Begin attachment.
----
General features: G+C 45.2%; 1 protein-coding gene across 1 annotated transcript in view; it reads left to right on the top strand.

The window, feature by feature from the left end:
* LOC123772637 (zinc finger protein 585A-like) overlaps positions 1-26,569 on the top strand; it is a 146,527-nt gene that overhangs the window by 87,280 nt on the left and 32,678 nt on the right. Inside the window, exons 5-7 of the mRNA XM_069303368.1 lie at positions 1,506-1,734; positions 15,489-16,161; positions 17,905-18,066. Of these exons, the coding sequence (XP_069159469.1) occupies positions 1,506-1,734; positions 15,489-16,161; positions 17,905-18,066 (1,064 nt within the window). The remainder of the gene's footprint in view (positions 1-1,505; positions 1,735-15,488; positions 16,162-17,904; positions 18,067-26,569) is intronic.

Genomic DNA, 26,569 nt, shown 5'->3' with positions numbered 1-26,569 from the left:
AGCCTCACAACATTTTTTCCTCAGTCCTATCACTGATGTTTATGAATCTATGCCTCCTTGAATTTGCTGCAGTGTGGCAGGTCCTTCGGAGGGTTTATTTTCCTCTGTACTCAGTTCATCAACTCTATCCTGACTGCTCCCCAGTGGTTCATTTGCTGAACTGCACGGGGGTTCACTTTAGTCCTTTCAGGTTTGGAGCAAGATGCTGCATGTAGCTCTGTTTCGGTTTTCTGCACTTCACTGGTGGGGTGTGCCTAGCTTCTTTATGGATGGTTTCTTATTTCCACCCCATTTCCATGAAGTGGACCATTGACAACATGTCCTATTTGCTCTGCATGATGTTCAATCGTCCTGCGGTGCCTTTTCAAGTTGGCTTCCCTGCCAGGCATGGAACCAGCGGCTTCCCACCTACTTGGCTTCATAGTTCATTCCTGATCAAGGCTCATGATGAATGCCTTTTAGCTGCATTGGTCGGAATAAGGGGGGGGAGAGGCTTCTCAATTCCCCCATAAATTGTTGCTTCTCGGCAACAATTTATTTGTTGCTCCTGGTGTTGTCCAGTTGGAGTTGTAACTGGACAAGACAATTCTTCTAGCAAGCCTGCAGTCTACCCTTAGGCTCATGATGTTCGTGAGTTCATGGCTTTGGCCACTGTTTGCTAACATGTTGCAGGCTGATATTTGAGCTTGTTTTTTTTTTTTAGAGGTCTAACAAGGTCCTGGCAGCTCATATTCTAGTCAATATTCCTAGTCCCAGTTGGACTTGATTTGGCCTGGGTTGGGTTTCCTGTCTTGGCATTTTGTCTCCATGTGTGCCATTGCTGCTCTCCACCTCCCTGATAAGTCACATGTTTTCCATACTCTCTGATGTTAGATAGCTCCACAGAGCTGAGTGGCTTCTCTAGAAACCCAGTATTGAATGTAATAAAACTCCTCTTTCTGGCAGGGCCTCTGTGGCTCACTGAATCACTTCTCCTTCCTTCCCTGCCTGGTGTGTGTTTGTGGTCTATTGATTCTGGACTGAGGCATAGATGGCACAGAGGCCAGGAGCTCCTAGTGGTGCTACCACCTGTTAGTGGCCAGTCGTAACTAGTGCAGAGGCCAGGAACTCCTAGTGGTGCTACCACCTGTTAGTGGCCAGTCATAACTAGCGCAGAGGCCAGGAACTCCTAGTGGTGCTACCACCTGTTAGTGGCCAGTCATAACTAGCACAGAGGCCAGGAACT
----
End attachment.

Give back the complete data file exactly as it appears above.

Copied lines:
General features: G+C 45.2%; 1 protein-coding gene across 1 annotated transcript in view; it reads left to right on the top strand.

The window, feature by feature from the left end:
* LOC123772637 (zinc finger protein 585A-like) overlaps positions 1-26,569 on the top strand; it is a 146,527-nt gene that overhangs the window by 87,280 nt on the left and 32,678 nt on the right. Inside the window, exons 5-7 of the mRNA XM_069303368.1 lie at positions 1,506-1,734; positions 15,489-16,161; positions 17,905-18,066. Of these exons, the coding sequence (XP_069159469.1) occupies positions 1,506-1,734; positions 15,489-16,161; positions 17,905-18,066 (1,064 nt within the window). The remainder of the gene's footprint in view (positions 1-1,505; positions 1,735-15,488; positions 16,162-17,904; positions 18,067-26,569) is intronic.

Genomic DNA, 26,569 nt, shown 5'->3' with positions numbered 1-26,569 from the left:
AGCCTCACAACATTTTTTCCTCAGTCCTATCACTGATGTTTATGAATCTATGCCTCCTTGAATTTGCTGCAGTGTGGCAGGTCCTTCGGAGGGTTTATTTTCCTCTGTACTCAGTTCATCAACTCTATCCTGACTGCTCCCCAGTGGTTCATTTGCTGAACTGCACGGGGGTTCACTTTAGTCCTTTCAGGTTTGGAGCAAGATGCTGCATGTAGCTCTGTTTCGGTTTTCTGCACTTCACTGGTGGGGTGTGCCTAGCTTCTTTATGGATGGTTTCTTATTTCCACCCCATTTCCATGAAGTGGACCATTGACAACATGTCCTATTTGCTCTGCATGATGTTCAATCGTCCTGCGGTGCCTTTTCAAGTTGGCTTCCCTGCCAGGCATGGAACCAGCGGCTTCCCACCTACTTGGCTTCATAGTTCATTCCTGATCAAGGCTCATGATGAATGCCTTTTAGCTGCATTGGTCGGAATAAGGGGGGGGAGAGGCTTCTCAATTCCCCCATAAATTGTTGCTTCTCGGCAACAATTTATTTGTTGCTCCTGGTGTTGTCCAGTTGGAGTTGTAACTGGACAAGACAATTCTTCTAGCAAGCCTGCAGTCTACCCTTAGGCTCATGATGTTCGTGAGTTCATGGCTTTGGCCACTGTTTGCTAACATGTTGCAGGCTGATATTTGAGCTTGTTTTTTTTTTTTAGAGGTCTAACAAGGTCCTGGCAGCTCATATTCTAGTCAATATTCCTAGTCCCAGTTGGACTTGATTTGGCCTGGGTTGGGTTTCCTGTCTTGGCATTTTGTCTCCATGTGTGCCATTGCTGCTCTCCACCTCCCTGATAAGTCACATGTTTTCCATACTCTCTGATGTTAGATAGCTCCACAGAGCTGAGTGGCTTCTCTAGAAACCCAGTATTGAATGTAATAAAACTCCTCTTTCTGGCAGGGCCTCTGTGGCTCACTGAATCACTTCTCCTTCCTTCCCTGCCTGGTGTGTGTTTGTGGTCTATTGATTCTGGACTGAGGCATAGATGGCACAGAGGCCAGGAGCTCCTAGTGGTGCTACCACCTGTTAGTGGCCAGTCGTAACTAGTGCAGAGGCCAGGAACTCCTAGTGGTGCTACCACCTGTTAGTGGCCAGTCATAACTAGCGCAGAGGCCAGGAACTCCTAGTGGTGCTACCACCTGTTAGTGGCCAGTCATAACTAGCACAGAGGCCAGGAACT